Sunday, May 14, 2006

DESERT SOLITAIRE by Edward Abbey


I have just finished a book that makes me despair of ever writing another word.  Edward Abbey’s DESERT SOLITAIRE is about as evocatively written as anything can be.  It sings, it makes me yearn to go back to Arches National Monument and see what we missed, while it also makes me realize that what we missed was already going missing in the late 1950’s when Abbey spend the summer there as a Park Ranger. The best that can be said from the vantage point of 2006 is that some of it is still there even if now it is well beyond the paved roads and hook-up campgrounds with asphalt pads, gas grills, and hot showers.  

I need to explore Abbey more fully. He has written a number of books and a quick Google has also disclosed that this maverick environmentalist, poet, and poseur has inspired at least two biographers. Like Mark Felt (BobWoodward’s “Deep Throat) Abbey was apparently a man of multiple contradictions.   

This book was deeply satisfying in the sense that it describes in loving detail some parts of the country that my wife and I traveled through in the past two years.  Moab, Arches, Canyonlands,  Capitol Reef, Dead Horse Point, the La Sal mountains, and Glen Canyon are all there and seen in an almost pristine state--a state that they shall never return to.  Abbey's litany is “Wilderness is not a luxury but a necessity of the human spirit, as vital to our lives  as water and good bread.”    Though he would gaze with distain at my photos of these places, I found great pleasure in returning to them after reading the book. A number of those pictures will appear in the next entry.

A constant counterpoint to Abbey's love of the natural world of the desert was his clear hostility to the encroaching hordes of tourists who he is sure will dilute and then destroy forever the land around them.  “Industrial tourism” is the coming villain and it will accelerate with every new paved road and overlook parking lot. Abbey sees the “motorized tourist”  as a double victim.  He claims they are “being robbed and robbing themselves” simultaneously.   They must be pried out of their cars, but when they are set loose they often turn into that dreadful species--“Slobivius Americanus.” When asked by some of these creatures what he does for amusement in the park, he says with a smile on his face that he "talks to the tourists." They laugh and he cringes inside for he has told them an awful truth that they cannot see through from the interior of their wheeled metal boxes. Sometimes he boils completely over. There is an echo of Jonathan Swift when he opines that we need more coyotes not more domesticated pets.  He would have all dogs ground into hamburger and fed to the coyotes.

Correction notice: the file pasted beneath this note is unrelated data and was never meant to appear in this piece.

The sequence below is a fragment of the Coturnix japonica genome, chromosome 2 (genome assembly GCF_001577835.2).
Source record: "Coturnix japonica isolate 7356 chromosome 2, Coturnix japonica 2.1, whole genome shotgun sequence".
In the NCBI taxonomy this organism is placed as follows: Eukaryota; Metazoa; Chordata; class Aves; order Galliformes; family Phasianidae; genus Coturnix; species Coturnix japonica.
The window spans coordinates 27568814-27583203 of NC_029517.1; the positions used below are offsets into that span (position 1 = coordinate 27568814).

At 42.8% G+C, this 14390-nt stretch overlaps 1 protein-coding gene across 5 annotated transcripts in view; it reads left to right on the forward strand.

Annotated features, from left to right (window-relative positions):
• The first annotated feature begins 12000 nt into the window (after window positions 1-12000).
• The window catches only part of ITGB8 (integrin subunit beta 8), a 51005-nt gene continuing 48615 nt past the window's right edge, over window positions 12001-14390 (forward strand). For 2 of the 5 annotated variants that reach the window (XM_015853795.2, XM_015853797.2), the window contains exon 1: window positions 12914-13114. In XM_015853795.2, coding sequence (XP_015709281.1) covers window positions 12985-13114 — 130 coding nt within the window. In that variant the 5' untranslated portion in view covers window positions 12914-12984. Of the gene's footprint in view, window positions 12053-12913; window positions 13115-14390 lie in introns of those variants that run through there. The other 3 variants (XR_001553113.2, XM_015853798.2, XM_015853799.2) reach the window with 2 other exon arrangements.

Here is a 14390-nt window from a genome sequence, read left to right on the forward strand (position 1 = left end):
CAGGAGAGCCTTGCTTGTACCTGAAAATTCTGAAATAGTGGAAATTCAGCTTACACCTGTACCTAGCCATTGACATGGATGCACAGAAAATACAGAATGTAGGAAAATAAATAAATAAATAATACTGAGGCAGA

The latter part of the volume is tinged with sadness. Part of this is the natural sequence of seasonal change from spring, when he takes up his post at the Ranger Station, to the fall when he must leave in front of the cold winds of the fast approaching winter. This is neatly attenuated with the larger losses that the increased traffic and development will bring to the area. The key example is found in his chapter devoted to a trip down Glen Canyon just as the huge dam project is beginning. He foresees clearly that the six mile hike to Rainbow Bridge will become just another “geologic oddity” to be pointed out by the captain as the tour boat cruises by. He missed his prediction only by a bit. On our trip two years ago, the tour guide apologized because the drought had lowered the water level in the ironically named Lake Powell so far that what had been only a ten minute walk a few years ago was now a trek of over a mile. Fifty years ago Abbey noted that a wise man had said, “All things excellent are as difficult as they are rare, . . . If so, what happens to excellence when we eliminate the difficulty and the rarity?”   

And so the idyll ends. As he opens his eyes one chilly fall morning he sees that “The old moon, like a worn and ancient coin, is still hanging in the west when I awake.” It pressages the final cold, dispassionate, and timeless message. “Whether we live or die is a matter of absolutely no concern whatsoever to the desert.” 

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